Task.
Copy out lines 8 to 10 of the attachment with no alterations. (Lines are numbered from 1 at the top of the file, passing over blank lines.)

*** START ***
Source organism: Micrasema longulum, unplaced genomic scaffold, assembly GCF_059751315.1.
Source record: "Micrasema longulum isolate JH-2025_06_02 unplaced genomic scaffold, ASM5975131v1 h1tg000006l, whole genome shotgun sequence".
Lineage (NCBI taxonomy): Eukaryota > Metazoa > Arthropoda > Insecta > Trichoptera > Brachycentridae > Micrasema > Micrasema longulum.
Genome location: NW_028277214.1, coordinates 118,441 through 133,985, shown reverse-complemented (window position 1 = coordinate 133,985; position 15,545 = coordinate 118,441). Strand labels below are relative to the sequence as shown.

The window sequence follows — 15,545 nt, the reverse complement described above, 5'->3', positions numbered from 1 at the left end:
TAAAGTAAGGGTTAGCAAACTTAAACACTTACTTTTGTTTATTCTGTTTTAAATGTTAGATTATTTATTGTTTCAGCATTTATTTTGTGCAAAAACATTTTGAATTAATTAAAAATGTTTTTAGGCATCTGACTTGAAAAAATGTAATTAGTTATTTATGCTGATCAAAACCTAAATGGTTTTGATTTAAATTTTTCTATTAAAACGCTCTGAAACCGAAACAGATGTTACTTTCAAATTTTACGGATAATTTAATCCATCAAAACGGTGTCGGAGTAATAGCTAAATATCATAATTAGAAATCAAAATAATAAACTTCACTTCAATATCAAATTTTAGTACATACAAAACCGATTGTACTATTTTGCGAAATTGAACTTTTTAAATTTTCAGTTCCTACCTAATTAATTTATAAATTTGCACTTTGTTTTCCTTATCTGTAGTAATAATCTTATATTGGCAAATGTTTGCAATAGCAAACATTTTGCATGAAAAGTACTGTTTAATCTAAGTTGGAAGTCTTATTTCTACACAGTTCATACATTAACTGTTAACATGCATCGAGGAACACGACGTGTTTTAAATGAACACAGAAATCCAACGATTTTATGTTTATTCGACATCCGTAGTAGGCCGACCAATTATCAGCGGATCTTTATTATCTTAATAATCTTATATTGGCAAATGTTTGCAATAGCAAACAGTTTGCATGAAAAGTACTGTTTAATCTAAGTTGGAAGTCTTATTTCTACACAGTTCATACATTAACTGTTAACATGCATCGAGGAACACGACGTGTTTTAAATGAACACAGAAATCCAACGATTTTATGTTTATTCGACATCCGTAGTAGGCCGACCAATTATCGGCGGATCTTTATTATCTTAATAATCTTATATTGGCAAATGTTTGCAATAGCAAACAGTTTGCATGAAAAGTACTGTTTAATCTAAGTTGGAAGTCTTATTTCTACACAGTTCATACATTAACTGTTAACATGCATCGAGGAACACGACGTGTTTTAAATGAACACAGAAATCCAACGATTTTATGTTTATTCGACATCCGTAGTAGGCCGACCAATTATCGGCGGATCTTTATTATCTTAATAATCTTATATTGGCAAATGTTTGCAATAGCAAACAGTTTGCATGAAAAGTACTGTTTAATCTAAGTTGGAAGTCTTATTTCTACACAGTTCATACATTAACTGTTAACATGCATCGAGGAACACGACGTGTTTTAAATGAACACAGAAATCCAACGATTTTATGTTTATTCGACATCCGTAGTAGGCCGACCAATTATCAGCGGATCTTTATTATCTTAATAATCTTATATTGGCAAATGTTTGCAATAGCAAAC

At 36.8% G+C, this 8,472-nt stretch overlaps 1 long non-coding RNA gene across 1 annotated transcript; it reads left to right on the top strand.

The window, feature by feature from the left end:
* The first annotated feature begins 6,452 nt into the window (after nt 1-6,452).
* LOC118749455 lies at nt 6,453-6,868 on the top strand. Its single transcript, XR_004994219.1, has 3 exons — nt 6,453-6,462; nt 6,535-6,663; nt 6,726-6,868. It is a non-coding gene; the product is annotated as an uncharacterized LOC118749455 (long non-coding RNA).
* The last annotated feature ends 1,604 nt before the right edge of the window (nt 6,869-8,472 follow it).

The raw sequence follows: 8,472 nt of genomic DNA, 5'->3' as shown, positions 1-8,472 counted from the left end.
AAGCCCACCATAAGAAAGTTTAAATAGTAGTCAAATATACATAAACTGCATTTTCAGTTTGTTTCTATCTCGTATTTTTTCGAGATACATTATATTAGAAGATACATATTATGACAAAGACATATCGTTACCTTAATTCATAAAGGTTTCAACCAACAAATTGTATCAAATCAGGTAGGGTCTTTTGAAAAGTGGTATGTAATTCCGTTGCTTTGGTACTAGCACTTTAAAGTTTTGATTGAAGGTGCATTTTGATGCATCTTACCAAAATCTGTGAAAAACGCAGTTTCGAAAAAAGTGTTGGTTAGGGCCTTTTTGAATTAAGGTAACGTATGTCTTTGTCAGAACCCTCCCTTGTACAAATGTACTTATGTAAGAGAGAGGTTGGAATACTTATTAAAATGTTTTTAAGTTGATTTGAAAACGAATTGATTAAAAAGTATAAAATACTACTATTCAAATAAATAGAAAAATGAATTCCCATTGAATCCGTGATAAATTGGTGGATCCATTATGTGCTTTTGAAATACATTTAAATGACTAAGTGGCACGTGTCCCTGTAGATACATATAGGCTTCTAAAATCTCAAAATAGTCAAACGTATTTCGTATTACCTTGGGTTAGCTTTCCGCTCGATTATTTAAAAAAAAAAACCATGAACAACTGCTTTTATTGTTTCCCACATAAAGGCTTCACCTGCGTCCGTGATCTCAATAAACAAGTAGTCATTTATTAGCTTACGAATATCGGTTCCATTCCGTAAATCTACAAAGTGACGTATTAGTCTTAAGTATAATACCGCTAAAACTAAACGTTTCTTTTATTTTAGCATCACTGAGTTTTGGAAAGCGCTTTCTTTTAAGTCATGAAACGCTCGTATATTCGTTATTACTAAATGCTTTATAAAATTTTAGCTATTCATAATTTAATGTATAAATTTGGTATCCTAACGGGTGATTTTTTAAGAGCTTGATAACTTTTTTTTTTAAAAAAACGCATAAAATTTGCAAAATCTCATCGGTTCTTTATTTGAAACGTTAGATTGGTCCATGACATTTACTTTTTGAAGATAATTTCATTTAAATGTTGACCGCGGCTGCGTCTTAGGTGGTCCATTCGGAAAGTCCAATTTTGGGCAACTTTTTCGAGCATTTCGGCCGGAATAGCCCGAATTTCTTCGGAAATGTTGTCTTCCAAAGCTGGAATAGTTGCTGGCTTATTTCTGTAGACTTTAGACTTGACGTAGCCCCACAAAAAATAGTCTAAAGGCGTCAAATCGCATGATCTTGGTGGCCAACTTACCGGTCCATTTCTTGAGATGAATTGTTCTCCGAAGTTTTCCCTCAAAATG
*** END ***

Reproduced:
The window, feature by feature from the left end:
* The first annotated feature begins 6,452 nt into the window (after nt 1-6,452).
* LOC118749455 lies at nt 6,453-6,868 on the top strand. Its single transcript, XR_004994219.1, has 3 exons — nt 6,453-6,462; nt 6,535-6,663; nt 6,726-6,868. It is a non-coding gene; the product is annotated as an uncharacterized LOC118749455 (long non-coding RNA).